Title:
SECTIONAL BACK REAMER FOR HORIZONTAL DIRECTIONAL DRILLING
Kind Code:
A1


Abstract:
An improved back reamer for horizontal directional drilling is provided with multiple components which can be quickly and easily assembled and disassembled before and after the back reaming process. The reamer includes a main shaft connectable to the drill string, a reamer head removably mounted on the main shaft, and a pull tab removably attached to the main shaft. The components are much lighter than prior art one-piece reamers, and thus improves safety to the installer and operator during the horizontal drilling operation.



Inventors:
Dimitroff, Ted R. (COLUMBIA, MO, US)
Application Number:
12/396047
Publication Date:
10/08/2009
Filing Date:
03/02/2009
Primary Class:
International Classes:
E21B7/28; E21B10/26
View Patent Images:
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Primary Examiner:
ANDREWS, DAVID L
Attorney, Agent or Firm:
MCKEE, VOORHEES & SEASE, P.L.C. (801 GRAND AVENUE SUITE 3200, DES MOINES, IA, 50309-2721, US)
Claims:
What is claimed is:

1. A back reamer for horizontal directional drilling, comprising: a reamer shaft adapted to be connected to a drill string; a reamer head removably mounted on the reamer shaft; and a pull tab removably mounted on the reamer shaft.

2. The back reamer of claim 1 wherein the reamer shaft, reamer head and pull tab are sequentially assembled by an operator in a trench or above ground.

3. The back reamer of claim 1 wherein the reamer shaft and reamer head have a faceted coupling to preclude rotation relative to one another.

4. The back reamer of claim 1 wherein the reamer head and pull tab have a faceted coupling to preclude rotation relative to one another.

5. The back reamer of claim 1 further comprising a plurality of fluid jets for ejecting fluid.

6. The back reamer of claim 1 wherein the reamer shaft and reamer head are slidably coupled together.

7. The back reamer of claim 1 wherein the reamer head and pull tab are bolted together.

8. The back reamer of claim 1 wherein the reamer shaft and pull tab are threadably coupled.

9. The back reamer of claim 1 wherein the reamer head includes a cylindrical shroud with radially extending spokes, with the shroud and spokes having cutting members for cutting soil.

10. A method of horizontal directional drilling, comprising: drilling a pilot hole using a drill pipe; attaching a reamer shaft to a forward end of the drill pipe; then mounting a reamer head to the reamer shaft; then attaching a pull tab to the reamer shaft; then attaching a utility product to the pull tab; and then pulling the drill pipe rearwardly to back ream the pilot hole to a larger diameter with the reamer head.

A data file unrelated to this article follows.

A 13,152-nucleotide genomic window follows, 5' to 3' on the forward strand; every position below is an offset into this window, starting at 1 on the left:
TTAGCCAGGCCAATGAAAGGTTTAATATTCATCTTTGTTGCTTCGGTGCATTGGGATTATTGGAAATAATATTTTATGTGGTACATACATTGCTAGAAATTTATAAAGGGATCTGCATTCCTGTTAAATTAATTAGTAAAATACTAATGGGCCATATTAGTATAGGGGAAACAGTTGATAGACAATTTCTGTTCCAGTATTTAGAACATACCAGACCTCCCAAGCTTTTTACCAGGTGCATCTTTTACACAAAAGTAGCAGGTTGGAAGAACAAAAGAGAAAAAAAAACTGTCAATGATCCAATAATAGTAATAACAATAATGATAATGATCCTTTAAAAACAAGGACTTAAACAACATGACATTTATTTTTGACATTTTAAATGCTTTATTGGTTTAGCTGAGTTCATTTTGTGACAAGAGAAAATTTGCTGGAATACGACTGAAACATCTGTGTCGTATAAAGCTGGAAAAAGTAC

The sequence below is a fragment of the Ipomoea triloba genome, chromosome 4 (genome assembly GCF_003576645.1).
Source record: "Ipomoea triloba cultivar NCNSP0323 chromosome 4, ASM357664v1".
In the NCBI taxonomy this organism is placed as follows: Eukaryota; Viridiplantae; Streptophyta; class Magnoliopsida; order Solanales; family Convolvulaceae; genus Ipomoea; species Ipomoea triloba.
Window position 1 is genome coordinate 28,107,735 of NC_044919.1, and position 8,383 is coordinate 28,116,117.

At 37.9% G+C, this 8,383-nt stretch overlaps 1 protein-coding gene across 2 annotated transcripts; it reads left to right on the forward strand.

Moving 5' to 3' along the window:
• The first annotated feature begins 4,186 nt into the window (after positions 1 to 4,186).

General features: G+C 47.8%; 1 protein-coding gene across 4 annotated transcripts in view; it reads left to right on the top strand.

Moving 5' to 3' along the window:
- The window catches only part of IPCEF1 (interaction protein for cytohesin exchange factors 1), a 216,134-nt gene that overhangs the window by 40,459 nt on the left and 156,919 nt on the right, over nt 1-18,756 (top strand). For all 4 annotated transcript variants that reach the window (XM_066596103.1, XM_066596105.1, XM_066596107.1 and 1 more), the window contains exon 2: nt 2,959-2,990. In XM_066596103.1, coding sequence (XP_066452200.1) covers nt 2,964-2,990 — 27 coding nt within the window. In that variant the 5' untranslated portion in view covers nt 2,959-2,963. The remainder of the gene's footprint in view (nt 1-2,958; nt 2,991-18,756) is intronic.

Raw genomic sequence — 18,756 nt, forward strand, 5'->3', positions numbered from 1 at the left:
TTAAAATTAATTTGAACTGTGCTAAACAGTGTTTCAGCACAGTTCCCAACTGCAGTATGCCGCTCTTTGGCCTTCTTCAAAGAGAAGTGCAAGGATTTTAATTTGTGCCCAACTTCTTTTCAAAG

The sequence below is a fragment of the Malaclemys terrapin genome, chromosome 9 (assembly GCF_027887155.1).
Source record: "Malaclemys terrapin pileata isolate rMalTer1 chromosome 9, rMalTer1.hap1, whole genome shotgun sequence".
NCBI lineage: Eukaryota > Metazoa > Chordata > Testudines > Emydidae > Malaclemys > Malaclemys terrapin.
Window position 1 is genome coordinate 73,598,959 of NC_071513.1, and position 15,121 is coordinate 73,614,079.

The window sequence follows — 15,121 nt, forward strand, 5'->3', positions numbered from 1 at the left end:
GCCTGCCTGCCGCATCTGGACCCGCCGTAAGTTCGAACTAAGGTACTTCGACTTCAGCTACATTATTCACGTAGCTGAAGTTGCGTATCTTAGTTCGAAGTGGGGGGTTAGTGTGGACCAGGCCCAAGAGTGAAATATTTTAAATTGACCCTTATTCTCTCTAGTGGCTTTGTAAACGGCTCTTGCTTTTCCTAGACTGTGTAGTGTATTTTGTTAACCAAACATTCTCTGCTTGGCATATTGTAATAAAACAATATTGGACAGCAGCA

11. The method of claim 10 further comprising precluding rotation of the reamer shaft relative to the reamer head with mating faceted surfaces.

12. The method of claim 10 further comprising precluding rotation of the reamer head relative to the pull tab with mating faceted surfaces.

13. The method of claim 10 wherein the reamer head and pull tab are bolted together.

14. The method of claim 10 wherein reamer shaft and pull tab are threadably coupled.

15. The method of claim 10 further comprising supplying fluid through jets in the main shaft to carry soil out of the enlarged hole.

16. The method of claim 10 further comprising disassembling the pull tab, reamer head and reamer shaft by reversing the assembly sequence.

17. An improved back reamer for an underground directional boring machine having a drill pipe, comprising: a reamer shaft having a forward end threadably mountable onto the drill pipe, and having a rearward end; a reamer head slidably mounted on the reamer shaft; and a pull tab threadably mounted on the rear end of the reamer shaft.

18. The improved back reamer of claim 17 wherein the reamer head and pull tab are fixed together.

19. The improved back reamer of claim 17 wherein the reamer head is fixed against rotation relative to the reamer shaft.

20. The improved back reamer of claim 17 wherein the pull tab is fixed against rotation relative to the reamer head.

Description:

CROSS-REFERENCE TO RELATED APPLICATIONS